This episode, Dave dives into the extraordinary world of light with Dr. Seth Coe-Sullivan to learn about nanotech display technologies and how nano-LEDs are the key to the future of healthcare.
Did you know that changing the size of a quantum dot changes the color it emits without altering any other properties? This deceptively simple fact goes down to the quantum level, where the color of a quantum dot can be controlled by changing how many nanometers across it is.
In this episode of Moore's Lobby, we're diving into what Dr. Seth Coe-Sullivan calls "the quantum weirdness" as we explore the concepts of nanotechnology and quantum dots.
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Coe-Sullivan is the CEO, President, and co-founder of NS Nanotech, a company that is blazing trails towards the next paradigm shift in display technologies while at the same time releasing practical far-UVC products used to battle viruses in healthcare applications.
You'll hear Seth demystify many of the most complex and cutting-edge concepts that will govern how sharp and bright displays will be in the future, from AR/VR to mobile device screens to digital signage. And you'll get a crash course in nanotechnology straight from one of the leading experts in the field.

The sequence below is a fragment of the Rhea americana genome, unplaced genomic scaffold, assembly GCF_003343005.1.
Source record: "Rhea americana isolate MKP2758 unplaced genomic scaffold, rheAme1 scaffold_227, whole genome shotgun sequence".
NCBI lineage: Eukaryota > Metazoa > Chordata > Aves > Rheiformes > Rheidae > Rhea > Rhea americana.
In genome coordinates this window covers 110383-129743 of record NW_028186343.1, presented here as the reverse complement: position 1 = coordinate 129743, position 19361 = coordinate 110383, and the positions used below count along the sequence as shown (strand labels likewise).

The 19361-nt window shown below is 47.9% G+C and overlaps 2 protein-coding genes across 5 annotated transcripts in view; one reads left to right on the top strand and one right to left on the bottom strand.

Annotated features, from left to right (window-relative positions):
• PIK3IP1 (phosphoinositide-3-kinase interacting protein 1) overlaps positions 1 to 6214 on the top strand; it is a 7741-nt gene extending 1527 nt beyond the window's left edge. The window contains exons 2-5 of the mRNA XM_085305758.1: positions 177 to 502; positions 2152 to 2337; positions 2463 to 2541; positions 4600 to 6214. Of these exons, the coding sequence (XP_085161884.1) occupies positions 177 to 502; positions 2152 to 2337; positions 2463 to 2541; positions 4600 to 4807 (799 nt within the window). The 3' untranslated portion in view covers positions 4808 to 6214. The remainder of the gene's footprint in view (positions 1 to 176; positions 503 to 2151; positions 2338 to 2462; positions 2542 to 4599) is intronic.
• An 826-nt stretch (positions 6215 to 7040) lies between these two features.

“Quantum-dot technology, which is a subset of nanotechnology, is all about what gets weird when things get very small.”
About Dr. Seth Coe-Sullivan
Dr. Seth Coe-Sullivan is an electrical engineer, an innovator, an inventor, a former MIT researcher, and a leader in solid-state lighting and quantum dot technology.
Coe-Sullivan attended Brown University for his bachelor’s and went on to MIT to complete his doctorate, both in electrical engineering. While at MIT, he focused his thesis work on the quantum dot technology that would become the foundation for his company, QD Vision, which he co-founded and for which he served as CTO for the next 13 years.
While he’s spent a great deal of his career as a C-level leader, he’s also been an active innovator. He has over 50 papers, patents, and patents pending to his name, all centered around nanomaterials and light-emitting devices.
Along the way, he gathered accolades to his name, such as the Wall Street Journal Innovation Award and the SEMI Award for North America. His success was identified early as one of MIT Technology Review Magazine’s top innovators under 35 and one of BusinessWeek’s top entrepreneurs under 30.
He is currently on Brown University’s Engineering Advisory Council and the US National Research Council’s Committee to Develop a Research Strategy for Environmental, Health, and Safety Aspects of Engineered Nanomaterials.